Where I Come from

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Wilfrid Laurier Univ. Press, 2003 - Biography & Autobiography - 291 pages

“Where do you come from?”

When Vijay Agnew first immigrated to Canada people would often ask her “Where do you come from?” She thought it a simple, straightforward question, and would answer in the same simple, straightforward manner, by telling them where she had been born and where she grew up.

But over the years she learned that many so-called third-world people resent being asked this question, because it implies that having a different skin colour (which is what usually prompts the question) makes a person an outsider and not really Canadian. This realization inspired her to look more closely at the question — and the answer. The result is this book.

Where I Come From is a reflective memoir of an immigrant professor’s life in a Canadian university. It covers the period from 1967, when Canada was opened up to third-world immigrants, to the present. The book illustrates the ways in which identity is socially constructed by tracing some of the labels that were applied to the author at various stages during her thirty years in Canada — “foreign student,” “Indian woman,” “immigrant,” “Indian feminist,” and “third-world woman.” She shows how each of these names has affected her relationships with other people and contributed to making her the woman she is now perceived to be: a feminist, anti-racist, activist professor. This multilayered story reveals the complex ways in which race, class, and gender intersect in an immigrant woman’s life, and engages readers in a conversation that narrows the distance between them, showing not only what is different, but what is shared.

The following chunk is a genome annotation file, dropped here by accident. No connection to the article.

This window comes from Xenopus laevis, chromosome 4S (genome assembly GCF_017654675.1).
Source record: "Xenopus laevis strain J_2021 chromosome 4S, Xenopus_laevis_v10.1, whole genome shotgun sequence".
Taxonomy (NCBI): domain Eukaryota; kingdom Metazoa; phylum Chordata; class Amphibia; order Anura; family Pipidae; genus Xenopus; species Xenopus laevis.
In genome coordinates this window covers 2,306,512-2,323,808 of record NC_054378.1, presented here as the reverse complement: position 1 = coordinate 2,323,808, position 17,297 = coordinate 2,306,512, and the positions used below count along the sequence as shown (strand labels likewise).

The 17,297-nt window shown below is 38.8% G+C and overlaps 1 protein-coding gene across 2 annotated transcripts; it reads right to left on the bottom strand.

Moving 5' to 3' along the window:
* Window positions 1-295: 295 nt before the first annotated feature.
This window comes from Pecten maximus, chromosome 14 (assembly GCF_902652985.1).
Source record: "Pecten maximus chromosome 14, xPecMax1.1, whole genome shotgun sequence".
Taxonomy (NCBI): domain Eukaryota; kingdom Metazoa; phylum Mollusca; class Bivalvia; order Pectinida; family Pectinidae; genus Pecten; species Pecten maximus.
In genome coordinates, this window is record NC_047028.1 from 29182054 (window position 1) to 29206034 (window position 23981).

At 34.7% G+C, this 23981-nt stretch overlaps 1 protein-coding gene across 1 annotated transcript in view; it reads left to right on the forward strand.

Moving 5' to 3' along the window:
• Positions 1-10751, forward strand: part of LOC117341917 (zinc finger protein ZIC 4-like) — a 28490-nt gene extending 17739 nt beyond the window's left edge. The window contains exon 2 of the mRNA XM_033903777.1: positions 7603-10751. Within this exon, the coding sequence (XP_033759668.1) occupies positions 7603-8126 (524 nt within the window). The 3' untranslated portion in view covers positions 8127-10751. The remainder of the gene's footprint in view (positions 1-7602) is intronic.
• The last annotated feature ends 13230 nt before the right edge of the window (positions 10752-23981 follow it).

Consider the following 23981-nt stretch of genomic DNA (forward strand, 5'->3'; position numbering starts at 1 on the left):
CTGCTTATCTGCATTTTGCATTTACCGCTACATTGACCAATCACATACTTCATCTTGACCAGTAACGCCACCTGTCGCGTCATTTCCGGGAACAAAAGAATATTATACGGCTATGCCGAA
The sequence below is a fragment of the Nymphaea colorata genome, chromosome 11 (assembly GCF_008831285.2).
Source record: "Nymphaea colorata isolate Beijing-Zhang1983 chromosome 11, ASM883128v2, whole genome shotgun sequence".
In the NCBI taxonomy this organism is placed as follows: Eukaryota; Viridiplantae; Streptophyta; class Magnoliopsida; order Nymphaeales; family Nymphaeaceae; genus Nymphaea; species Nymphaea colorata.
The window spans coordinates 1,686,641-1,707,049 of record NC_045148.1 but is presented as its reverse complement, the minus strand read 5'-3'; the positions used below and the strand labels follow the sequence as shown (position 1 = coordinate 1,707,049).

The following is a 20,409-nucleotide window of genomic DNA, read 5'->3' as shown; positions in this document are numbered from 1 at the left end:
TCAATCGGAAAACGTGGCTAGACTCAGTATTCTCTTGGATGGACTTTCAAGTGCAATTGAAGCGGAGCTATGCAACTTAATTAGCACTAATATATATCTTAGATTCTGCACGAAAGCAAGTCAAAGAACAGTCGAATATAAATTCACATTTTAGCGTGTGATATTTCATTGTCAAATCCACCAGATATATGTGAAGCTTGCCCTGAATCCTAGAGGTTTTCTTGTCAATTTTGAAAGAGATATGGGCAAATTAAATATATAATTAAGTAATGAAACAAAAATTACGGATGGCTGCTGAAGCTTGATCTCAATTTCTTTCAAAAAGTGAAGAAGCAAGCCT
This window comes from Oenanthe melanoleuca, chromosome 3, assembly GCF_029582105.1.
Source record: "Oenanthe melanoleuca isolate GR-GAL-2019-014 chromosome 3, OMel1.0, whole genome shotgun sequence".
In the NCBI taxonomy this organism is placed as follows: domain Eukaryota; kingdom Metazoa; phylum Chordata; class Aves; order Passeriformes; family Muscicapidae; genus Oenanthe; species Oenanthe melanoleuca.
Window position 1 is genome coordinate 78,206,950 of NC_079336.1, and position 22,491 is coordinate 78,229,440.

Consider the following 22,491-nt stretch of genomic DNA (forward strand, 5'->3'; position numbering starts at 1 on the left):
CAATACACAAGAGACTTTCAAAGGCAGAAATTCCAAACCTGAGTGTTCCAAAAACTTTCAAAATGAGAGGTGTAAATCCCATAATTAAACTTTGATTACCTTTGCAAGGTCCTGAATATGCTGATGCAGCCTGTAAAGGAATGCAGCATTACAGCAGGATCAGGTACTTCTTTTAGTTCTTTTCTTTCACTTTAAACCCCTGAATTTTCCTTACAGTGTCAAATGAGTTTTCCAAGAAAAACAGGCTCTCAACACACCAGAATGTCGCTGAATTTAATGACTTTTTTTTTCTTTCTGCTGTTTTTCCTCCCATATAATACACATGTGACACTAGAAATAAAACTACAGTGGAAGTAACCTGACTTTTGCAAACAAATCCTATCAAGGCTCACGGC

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Selected pages


1 Beginning in Canada
2 An Immigrant Student in Toronto
3 Girlhood in Delhi
4 Bombay
5 History and Herstory
6 In Search of a Community
7 Being and Becoming
8 Returning to Bombay
11 Fair Play and Safe Places
12 Lunching with the Ladies
13 A Canadian in New Delhi
14 Life among the WASPs
Glossary of Hindi Words and Expressions

9 A Third World Academic
10 In the Company of Mothers

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About the author (2003)

Vijay Agnew immigrated from India in 1970 and studied at the University of Waterloo and the University of Toronto. A professor of social science, she has taught at York University in Toronto since 1976, and is director of the Centre for Feminist Research. She is author of Resisting Discrimination: Women from Asia, Africa, and the Caribbean and the Women’s Movement in Canada, which won the Gustavus Myers Award in 1997 as “an outstanding book on the subject of human rights in North America.” Her other books are In Search of a Safe Place: Abused Women and Culturally Sensitive Services and Elite Women in Indian Politics.